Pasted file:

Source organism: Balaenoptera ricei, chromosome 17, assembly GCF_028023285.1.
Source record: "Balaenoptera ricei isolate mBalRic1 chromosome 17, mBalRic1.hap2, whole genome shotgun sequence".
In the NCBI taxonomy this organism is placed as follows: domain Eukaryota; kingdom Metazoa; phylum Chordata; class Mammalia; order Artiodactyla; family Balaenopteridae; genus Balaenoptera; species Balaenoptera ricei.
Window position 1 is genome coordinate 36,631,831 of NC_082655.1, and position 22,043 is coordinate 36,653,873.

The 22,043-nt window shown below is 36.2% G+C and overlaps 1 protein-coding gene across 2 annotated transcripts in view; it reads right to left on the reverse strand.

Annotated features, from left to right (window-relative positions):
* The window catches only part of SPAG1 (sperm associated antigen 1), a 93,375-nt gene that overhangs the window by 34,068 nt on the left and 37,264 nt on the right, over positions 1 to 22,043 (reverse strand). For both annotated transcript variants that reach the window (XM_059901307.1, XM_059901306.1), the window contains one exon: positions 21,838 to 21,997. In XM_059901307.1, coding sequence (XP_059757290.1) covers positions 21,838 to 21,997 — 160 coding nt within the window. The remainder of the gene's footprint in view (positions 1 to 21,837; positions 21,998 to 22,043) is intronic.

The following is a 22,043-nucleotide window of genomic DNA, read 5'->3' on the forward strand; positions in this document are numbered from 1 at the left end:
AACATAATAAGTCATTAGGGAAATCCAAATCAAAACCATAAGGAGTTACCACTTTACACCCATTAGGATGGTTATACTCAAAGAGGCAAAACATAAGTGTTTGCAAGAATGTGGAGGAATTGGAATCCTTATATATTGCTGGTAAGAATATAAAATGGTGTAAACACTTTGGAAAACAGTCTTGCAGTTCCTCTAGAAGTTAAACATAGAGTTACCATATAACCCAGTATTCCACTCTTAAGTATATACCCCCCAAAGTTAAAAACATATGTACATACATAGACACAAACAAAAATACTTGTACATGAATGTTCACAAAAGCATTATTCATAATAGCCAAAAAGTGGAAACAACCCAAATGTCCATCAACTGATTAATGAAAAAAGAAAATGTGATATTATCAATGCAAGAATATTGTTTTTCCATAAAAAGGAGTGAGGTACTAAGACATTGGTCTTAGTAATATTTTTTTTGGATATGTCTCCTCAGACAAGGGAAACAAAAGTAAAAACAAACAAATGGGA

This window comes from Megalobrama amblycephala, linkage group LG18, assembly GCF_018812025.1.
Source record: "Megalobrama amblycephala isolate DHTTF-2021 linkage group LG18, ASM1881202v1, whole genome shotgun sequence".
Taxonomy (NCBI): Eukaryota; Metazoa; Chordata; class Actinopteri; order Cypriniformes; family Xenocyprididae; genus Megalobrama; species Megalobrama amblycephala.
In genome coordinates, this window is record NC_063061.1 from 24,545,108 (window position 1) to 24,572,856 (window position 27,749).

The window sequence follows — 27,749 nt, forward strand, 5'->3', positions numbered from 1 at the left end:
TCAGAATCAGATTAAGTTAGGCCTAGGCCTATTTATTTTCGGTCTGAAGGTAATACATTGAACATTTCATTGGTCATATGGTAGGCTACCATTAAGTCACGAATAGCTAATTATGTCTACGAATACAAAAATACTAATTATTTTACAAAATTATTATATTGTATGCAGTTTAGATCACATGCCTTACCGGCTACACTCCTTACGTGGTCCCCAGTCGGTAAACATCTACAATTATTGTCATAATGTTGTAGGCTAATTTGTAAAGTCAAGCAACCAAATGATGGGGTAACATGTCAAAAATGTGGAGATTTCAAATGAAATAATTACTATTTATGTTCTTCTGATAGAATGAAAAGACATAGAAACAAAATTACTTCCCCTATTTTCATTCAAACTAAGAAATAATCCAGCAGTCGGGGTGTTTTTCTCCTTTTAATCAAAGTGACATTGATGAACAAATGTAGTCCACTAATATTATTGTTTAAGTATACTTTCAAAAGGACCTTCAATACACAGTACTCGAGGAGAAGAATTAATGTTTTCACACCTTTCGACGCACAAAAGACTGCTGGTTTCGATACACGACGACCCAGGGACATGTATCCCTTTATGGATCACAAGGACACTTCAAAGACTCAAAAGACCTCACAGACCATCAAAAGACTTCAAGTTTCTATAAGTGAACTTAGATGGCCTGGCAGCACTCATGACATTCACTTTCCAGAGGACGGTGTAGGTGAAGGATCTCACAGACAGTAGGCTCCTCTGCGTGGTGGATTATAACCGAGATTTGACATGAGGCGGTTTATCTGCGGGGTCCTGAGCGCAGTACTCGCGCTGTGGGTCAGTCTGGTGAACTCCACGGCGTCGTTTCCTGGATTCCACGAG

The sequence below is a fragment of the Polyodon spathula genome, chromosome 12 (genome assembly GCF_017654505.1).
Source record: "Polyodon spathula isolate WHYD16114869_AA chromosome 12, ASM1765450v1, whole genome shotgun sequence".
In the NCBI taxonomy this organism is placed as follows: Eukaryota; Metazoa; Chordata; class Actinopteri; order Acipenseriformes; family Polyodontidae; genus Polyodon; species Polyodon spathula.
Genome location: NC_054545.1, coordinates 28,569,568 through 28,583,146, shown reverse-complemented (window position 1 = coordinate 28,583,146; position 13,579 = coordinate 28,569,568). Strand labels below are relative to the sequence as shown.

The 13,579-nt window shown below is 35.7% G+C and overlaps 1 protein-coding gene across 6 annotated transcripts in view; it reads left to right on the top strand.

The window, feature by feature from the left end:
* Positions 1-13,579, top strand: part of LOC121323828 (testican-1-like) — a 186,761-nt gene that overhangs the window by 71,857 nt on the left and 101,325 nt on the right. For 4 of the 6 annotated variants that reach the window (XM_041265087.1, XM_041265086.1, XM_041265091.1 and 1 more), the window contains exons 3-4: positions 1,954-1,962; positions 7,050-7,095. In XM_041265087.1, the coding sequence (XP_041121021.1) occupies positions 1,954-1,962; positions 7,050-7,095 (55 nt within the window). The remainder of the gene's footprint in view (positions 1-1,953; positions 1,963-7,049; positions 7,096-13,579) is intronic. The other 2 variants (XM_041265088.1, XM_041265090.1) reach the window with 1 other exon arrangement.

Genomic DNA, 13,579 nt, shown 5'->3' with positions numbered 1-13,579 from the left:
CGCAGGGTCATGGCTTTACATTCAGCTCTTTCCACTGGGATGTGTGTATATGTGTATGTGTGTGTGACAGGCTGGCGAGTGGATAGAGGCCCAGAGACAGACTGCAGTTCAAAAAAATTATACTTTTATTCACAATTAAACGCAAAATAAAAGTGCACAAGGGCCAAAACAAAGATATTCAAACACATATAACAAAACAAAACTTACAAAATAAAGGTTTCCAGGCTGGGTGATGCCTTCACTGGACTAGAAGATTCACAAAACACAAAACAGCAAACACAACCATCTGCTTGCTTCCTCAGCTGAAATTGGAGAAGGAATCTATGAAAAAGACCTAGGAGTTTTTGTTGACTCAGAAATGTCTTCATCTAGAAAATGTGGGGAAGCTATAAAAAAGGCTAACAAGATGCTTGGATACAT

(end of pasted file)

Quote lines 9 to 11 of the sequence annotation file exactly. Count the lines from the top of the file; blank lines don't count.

AACATAATAAGTCATTAGGGAAATCCAAATCAAAACCATAAGGAGTTACCACTTTACACCCATTAGGATGGTTATACTCAAAGAGGCAAAACATAAGTGTTTGCAAGAATGTGGAGGAATTGGAATCCTTATATATTGCTGGTAAGAATATAAAATGGTGTAAACACTTTGGAAAACAGTCTTGCAGTTCCTCTAGAAGTTAAACATAGAGTTACCATATAACCCAGTATTCCACTCTTAAGTATATACCCCCCAAAGTTAAAAACATATGTACATACATAGACACAAACAAAAATACTTGTACATGAATGTTCACAAAAGCATTATTCATAATAGCCAAAAAGTGGAAACAACCCAAATGTCCATCAACTGATTAATGAAAAAAGAAAATGTGATATTATCAATGCAAGAATATTGTTTTTCCATAAAAAGGAGTGAGGTACTAAGACATTGGTCTTAGTAATATTTTTTTTGGATATGTCTCCTCAGACAAGGGAAACAAAAGTAAAAACAAACAAATGGGA

This window comes from Megalobrama amblycephala, linkage group LG18, assembly GCF_018812025.1.
Source record: "Megalobrama amblycephala isolate DHTTF-2021 linkage group LG18, ASM1881202v1, whole genome shotgun sequence".